06 Dec A Once Upon A Time Or Two Was All It Took, Forever A Bookworm
This is a snapshot of my brain.
In just about every corner and crevice there is something book-related going on. The post-it’s are of all the other stuff I need to remember to do. And yes, a random cat is in there too. But only because she cries incessantly to be fed—that, and I kind of like her.
Not that I needed an excuse to think about reading, but writing this blog has kept my mind all the more focused on what I want to write about.
Books and reading have been a large part of my life for as long as I can remember.
The earliest reading memory I have is “reading” the Mercer Mayer book, Just For You to my preschool class.
Reading is in quotations because I have no idea if I was actually reading it or just reciting it from it being read to me so many times. Either way, I can’t believe I actually stood up in front of people at that age to do anything because I was the shyest person that probably existed anywhereOnce. I guess that just goes to show the power behind words and the excitement they can bring 📚
Elementary School was a time when I devoured these two series. I’ll just go ahead and fully admit I was jealous of how cool all these girls were. How did the Babysitters have their own club that actually produced money? The organization, their style, cool bedrooms with snacks hidden everywhere—they had it all.
Then the Sweet Valley Twins. Enough said. Y’all know. The Wakefield girls were IT, which only led, inevitably to:
There was not a better series for junior high/high school girls. The delicious, soap-opera-y drama was top notch.
I can look at any of the Sweet Valley High books and instantly be transported back in time. I lived vicariously through Jessica and Elizabeth Wakefield. I wanted to be them. Sometimes Jessica, sometimes Elizabeth, but would’ve traded places with either at any time. Even the design of the front covers sucked me in to their world. Poor Jessica in Runaway, why was she running away, that expression, I simply had to know, and P.S., I still want her sweatshirt.
Those Super-Edition books, which meant an extra long book! Paris for spring break? Are you kidding moi? These girls. You couldn’t hate them, they were just too perfect. Teach me your secrets. I could barely speak in public, yet I was traveling to Paris (in my mind) with the coolest girls ever. I apologize for using the word “moi,” but I just couldn’t help myself 🇫🇷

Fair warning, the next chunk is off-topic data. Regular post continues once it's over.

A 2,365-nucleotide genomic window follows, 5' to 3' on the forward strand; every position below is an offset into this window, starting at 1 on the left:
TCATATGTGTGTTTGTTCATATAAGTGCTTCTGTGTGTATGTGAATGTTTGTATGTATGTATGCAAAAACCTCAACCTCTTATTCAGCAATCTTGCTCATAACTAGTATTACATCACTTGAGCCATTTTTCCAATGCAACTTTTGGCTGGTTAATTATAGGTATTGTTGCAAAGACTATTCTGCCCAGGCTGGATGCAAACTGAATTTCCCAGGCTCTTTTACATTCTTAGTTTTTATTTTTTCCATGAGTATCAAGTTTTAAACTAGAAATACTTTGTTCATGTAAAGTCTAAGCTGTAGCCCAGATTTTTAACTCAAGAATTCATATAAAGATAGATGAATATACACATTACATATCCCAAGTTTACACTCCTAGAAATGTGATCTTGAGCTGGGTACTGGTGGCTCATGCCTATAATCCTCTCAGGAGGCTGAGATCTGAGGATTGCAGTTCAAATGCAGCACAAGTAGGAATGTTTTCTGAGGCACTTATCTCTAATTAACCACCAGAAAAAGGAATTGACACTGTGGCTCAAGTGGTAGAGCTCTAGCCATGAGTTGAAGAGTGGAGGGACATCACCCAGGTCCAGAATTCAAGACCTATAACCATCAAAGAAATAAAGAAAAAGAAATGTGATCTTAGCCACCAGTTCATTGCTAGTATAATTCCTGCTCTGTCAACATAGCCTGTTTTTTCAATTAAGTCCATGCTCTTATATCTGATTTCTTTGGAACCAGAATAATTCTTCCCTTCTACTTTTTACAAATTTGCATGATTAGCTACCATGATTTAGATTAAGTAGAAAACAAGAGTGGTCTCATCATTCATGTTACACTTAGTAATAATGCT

The next stop on memory lane belongs to Christopher Pike.
I read his books in high school as well. They centered around high school-aged kids, but they were a little darker in nature. These books quite possibly were my gateway books to horror. These kids and the misadventures they got in to were a different kind of cool than the Wakefield twins, but I think that is what I loved most. The two series couldn’t have contrasted each other more, which only served to highlight their strength so incredibly well. Each of these series felt a little wild and risky to me. They each represented a world I wasn’t a part of in real life, yet each invited me in to theirs without thinking twice.
Last, but certainly not least in my high school reading was Danielle Steel.
I was introduced to her books because my mom read them all the time. I remember looking at the familiar font used on all of her covers and just thinking how grown up they looked.
And grown up they were. Her worlds and characters were often so opulent, which allowed my imagination to constantly run wild. I’m sure her books were the first books that had sex scenes that probably made my innocent eyeballs pop, but I don’t remember them being over the top. I would’ve been too embarrassed to read them if they were. Looking back, I’m glad my mom didn’t care that I read them because Steel’s books were a decent introduction in to not only books, but also life that was to come (not that I began living opulently, but I think you get my drift.)
Since then I’ve been a firm believer of letting children read books that feature situations a little above their maturity. As a parent I want to guide my children, but I’m not so arrogant to think that others cannot help in the process. An author has a talent for words and they may be able to say something, which may paint a better picture in the whole scheme of things. Ultimately my hope is that reading “up” will provoke questions that we can talk about together.
If you are still reading this, thanks. I didn’t mean for it to be so long-winded. Once I started reminiscing about my favorite books over the years, one book just kept leading to the next.
Books have always been my “most constant and quietest friend,” in large part because I was so shy and quiet, even amongst my few, close friends. It wasn’t until college and after that I started to come out of my shell. I still like to hang with just a few, very dear friends most of the time, and not surprisingly, I still haven’t shut up about books 📚
“Books are the quietest and most constant of friends; they are the most accessible and wisest of counselors, and the most patient of teachers.” — Charles W. Eliot